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  • Dec 21, 2014
  • Updated: 6:01am
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DIPLOMACY

Brazil’s foreign minister quits over row with Bolivia

PUBLISHED : Wednesday, 28 August, 2013, 12:00am
UPDATED : Wednesday, 28 August, 2013, 3:00am
 

Brazil's foreign minister has resigned over rising tensions with La Paz after Brazilian diplomats spirited away a Bolivian opposition senator wanted for corruption.

The announcement came after a meeting late on Monday between Brazilian President Dilma Rousseff and Antonio Patriota, 59, who will be replaced by Luis Alberto Figueiredo Machado, Brazil's ambassador to the United Nations in New York.

A Brazilian diplomat had revealed earlier in the day that he helped Bolivian opposition senator Roger Pinto escape to Brazil after he was holed up for 15 months in Brasilia's embassy in La Paz despite having been granted asylum.

Pinto, an opponent of Bolivian President Evo Morales, made his escape on Friday in an embassy car escorted by Brazilian marines, driving 22 hours to the southwestern Brazilian city of Corumba, 1,600 kilometres from La Paz.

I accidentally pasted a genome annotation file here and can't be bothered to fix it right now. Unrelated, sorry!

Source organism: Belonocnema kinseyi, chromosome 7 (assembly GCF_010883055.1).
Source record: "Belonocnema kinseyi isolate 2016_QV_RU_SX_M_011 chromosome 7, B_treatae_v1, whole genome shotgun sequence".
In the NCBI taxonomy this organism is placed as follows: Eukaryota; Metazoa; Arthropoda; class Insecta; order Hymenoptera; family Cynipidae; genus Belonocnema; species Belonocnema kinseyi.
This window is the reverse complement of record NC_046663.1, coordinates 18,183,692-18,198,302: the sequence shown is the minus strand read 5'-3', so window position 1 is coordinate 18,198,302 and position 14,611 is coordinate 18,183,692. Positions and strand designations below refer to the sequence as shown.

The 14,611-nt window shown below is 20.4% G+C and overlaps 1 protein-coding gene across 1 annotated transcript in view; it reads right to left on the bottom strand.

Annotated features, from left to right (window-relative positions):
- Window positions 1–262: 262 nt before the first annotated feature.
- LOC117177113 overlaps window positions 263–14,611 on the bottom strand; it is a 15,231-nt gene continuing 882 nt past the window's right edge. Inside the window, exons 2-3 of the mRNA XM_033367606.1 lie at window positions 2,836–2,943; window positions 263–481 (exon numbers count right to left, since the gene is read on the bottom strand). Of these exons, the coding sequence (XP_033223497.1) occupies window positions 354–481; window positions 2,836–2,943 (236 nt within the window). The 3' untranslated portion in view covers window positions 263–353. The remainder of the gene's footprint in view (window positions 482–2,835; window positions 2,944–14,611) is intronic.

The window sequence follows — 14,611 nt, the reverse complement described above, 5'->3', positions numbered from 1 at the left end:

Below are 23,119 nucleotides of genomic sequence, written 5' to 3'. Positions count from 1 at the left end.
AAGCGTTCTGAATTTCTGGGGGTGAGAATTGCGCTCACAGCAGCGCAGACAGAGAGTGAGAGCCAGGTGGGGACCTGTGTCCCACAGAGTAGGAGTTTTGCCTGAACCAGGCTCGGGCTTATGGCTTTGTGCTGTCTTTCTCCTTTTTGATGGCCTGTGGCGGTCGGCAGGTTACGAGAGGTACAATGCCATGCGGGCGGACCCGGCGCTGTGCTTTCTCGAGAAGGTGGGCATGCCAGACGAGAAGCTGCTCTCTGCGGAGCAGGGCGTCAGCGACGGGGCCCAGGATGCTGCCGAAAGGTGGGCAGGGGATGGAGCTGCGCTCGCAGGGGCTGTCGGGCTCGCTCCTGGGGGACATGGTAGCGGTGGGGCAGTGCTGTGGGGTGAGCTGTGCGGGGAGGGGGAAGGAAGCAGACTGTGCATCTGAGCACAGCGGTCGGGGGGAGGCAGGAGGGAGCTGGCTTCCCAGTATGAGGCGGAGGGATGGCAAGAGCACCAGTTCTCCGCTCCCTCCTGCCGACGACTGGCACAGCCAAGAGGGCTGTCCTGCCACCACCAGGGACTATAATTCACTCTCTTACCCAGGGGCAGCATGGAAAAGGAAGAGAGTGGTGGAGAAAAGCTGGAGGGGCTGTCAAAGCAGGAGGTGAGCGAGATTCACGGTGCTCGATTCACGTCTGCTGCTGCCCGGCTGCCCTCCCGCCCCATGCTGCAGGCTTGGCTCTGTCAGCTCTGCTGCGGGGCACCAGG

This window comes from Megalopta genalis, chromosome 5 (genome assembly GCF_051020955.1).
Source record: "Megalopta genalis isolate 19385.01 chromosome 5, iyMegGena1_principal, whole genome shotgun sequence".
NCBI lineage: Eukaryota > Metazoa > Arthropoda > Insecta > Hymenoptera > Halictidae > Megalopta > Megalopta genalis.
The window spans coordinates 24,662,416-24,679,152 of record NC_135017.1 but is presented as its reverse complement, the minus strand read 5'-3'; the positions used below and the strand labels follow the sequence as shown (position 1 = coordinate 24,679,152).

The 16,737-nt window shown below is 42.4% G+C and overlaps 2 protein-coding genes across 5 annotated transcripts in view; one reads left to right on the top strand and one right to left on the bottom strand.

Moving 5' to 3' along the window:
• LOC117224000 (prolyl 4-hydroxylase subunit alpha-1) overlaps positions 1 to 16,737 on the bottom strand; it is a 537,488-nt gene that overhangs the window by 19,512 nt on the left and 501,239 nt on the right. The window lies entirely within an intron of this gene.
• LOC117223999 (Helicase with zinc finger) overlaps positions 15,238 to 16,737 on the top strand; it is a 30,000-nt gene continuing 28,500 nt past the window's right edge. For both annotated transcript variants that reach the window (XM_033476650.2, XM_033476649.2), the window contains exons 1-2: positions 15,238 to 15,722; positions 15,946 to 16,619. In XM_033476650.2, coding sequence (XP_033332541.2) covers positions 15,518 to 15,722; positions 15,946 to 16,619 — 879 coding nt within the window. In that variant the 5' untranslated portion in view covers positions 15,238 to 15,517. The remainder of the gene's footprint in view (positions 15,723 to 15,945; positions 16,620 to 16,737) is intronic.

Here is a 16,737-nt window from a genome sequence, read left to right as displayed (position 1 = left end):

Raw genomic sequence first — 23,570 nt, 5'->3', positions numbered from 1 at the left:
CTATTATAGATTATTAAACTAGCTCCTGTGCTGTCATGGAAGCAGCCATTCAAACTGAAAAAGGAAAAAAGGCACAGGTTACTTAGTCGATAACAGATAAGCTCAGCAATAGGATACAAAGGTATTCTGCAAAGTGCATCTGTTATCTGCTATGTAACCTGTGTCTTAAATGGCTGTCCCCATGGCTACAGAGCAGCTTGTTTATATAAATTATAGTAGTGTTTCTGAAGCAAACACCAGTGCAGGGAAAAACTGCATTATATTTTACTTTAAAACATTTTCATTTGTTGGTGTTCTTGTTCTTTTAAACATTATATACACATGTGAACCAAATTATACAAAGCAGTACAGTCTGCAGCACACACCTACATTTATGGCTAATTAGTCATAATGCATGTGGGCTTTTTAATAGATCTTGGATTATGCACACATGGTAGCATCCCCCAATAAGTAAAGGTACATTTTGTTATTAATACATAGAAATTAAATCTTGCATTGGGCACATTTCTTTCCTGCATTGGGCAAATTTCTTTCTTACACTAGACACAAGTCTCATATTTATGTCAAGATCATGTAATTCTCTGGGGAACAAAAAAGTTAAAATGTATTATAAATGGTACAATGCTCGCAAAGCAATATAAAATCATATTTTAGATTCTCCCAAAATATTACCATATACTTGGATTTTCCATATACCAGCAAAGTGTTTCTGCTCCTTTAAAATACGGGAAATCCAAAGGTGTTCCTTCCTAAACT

I chose life. I chose to protect a person, a persecuted politician, like President Dilma was persecuted
Eduardo Saboia, the Brazilian chargé d'affaires in La Paz

"I chose life. I chose to protect a person, a persecuted politician, like President Dilma was persecuted," Eduardo Saboia, the Brazilian chargé d'affaires in La Paz, told Globo television on his arrival in Brasilia, where he was recalled for consultations.

The diplomat said he made the personal decision to help Pinto escape "because there was an imminent threat to the life and dignity of the senator".

He said Pinto was suffering from depression and was contemplating suicide.

The Bolivian government views Pinto as a fugitive from justice after he was accused of corruption, for which he was sentenced to a year in prison.

He sought refuge at the Brazilian embassy last year, claiming to be a victim of political persecution after he denounced alleged cases of corruption and alleged links between authorities and drug traffickers.

His case strained relations between La Paz and Brasilia. Morales last year said Brazil's decision to grant Pinto asylum was "a mistake".

In La Paz, Bolivian Foreign Minister David Choquehuanca expressed "deep concern over the transgression of the principle of reciprocity and international courtesy".

Pinto, who flew from Corumba to Brasilia on Sunday, had not been granted permission to leave his country.

Brazil's foreign ministry is investigating how Pinto was able to leave the embassy. It said it would take appropriate measures.

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